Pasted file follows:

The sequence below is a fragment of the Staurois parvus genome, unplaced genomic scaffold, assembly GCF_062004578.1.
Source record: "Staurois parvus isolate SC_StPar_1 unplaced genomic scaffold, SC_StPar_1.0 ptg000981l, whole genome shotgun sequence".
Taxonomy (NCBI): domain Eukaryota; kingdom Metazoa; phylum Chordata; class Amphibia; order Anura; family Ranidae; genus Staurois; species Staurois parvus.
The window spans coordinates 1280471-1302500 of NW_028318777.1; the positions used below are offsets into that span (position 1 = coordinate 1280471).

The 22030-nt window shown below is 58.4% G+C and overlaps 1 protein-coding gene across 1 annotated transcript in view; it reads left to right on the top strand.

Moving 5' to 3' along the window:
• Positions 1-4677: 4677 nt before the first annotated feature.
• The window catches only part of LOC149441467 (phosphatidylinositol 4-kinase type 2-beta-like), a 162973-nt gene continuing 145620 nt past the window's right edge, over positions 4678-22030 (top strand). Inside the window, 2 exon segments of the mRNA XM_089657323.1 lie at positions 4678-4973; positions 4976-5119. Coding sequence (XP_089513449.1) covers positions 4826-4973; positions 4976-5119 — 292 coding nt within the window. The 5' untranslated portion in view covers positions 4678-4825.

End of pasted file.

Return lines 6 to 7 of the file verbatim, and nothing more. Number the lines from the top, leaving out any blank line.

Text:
Moving 5' to 3' along the window:
• Positions 1-4677: 4677 nt before the first annotated feature.